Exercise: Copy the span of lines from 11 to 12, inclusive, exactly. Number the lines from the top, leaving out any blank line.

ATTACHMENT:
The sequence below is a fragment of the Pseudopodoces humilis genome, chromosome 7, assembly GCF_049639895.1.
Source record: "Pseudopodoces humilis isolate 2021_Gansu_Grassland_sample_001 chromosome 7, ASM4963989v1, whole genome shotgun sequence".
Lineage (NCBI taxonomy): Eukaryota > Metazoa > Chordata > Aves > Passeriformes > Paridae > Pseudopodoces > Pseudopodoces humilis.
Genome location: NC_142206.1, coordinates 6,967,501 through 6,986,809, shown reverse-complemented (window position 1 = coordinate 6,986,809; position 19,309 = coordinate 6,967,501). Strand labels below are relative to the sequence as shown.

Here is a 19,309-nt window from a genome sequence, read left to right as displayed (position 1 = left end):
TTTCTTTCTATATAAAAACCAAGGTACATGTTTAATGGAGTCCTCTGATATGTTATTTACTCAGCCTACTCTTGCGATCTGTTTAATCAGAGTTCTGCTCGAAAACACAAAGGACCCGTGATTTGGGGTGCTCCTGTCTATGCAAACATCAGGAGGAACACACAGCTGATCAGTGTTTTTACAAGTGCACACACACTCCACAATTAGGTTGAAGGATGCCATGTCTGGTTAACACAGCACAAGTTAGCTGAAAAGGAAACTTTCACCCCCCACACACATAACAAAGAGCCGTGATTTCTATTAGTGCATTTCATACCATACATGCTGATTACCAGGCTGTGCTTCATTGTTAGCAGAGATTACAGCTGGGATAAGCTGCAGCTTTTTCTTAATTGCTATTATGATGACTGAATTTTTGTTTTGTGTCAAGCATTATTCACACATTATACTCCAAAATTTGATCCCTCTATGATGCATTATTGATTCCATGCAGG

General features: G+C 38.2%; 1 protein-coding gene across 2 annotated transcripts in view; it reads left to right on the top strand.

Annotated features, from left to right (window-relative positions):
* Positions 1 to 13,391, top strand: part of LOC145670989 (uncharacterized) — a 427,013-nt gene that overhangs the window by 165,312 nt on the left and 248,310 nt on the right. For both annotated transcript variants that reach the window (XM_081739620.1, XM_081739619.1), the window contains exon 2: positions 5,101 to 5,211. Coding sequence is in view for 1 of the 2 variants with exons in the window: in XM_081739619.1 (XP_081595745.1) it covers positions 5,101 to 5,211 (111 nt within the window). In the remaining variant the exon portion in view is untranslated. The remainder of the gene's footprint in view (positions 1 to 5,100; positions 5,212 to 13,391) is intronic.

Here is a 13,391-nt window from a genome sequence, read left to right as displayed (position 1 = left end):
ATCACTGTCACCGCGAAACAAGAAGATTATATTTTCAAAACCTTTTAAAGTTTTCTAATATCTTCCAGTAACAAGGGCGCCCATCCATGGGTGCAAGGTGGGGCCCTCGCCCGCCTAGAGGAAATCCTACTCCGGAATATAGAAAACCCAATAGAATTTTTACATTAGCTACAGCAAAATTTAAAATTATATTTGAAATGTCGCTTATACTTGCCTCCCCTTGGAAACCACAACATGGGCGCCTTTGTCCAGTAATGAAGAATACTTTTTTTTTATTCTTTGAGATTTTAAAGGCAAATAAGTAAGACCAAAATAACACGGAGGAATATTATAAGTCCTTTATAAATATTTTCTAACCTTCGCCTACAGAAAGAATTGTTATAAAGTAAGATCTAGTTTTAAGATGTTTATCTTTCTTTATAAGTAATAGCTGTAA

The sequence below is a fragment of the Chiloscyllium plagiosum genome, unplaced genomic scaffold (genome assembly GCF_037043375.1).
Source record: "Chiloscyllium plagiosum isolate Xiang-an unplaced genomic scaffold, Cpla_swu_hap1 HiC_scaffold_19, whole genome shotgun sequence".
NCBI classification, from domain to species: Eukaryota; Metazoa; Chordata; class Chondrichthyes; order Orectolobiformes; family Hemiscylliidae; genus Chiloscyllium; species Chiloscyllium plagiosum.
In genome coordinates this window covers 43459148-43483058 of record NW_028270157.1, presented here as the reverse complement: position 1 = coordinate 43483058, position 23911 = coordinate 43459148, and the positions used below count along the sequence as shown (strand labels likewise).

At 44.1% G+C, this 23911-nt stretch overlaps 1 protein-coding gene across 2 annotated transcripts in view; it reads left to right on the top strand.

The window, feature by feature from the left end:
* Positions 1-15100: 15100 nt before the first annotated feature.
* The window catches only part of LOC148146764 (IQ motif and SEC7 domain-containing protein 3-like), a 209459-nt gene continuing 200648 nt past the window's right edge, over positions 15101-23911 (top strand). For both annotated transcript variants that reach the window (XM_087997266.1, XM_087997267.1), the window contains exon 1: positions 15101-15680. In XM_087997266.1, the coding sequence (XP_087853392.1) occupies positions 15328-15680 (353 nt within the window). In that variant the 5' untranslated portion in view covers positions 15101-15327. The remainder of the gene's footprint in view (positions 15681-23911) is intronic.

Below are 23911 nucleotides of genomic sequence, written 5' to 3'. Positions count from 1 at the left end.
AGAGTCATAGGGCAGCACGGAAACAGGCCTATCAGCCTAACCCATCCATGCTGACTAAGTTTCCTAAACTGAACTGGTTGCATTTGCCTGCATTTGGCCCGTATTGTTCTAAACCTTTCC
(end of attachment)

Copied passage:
ATCACTGTCACCGCGAAACAAGAAGATTATATTTTCAAAACCTTTTAAAGTTTTCTAATATCTTCCAGTAACAAGGGCGCCCATCCATGGGTGCAAGGTGGGGCCCTCGCCCGCCTAGAGGAAATCCTACTCCGGAATATAGAAAACCCAATAGAATTTTTACATTAGCTACAGCAAAATTTAAAATTATATTTGAAATGTCGCTTATACTTGCCTCCCCTTGGAAACCACAACATGGGCGCCTTTGTCCAGTAATGAAGAATACTTTTTTTTTATTCTTTGAGATTTTAAAGGCAAATAAGTAAGACCAAAATAACACGGAGGAATATTATAAGTCCTTTATAAATATTTTCTAACCTTCGCCTACAGAAAGAATTGTTATAAAGTAAGATCTAGTTTTAAGATGTTTATCTTTCTTTATAAGTAATAGCTGTAA

The sequence below is a fragment of the Chiloscyllium plagiosum genome, unplaced genomic scaffold (genome assembly GCF_037043375.1).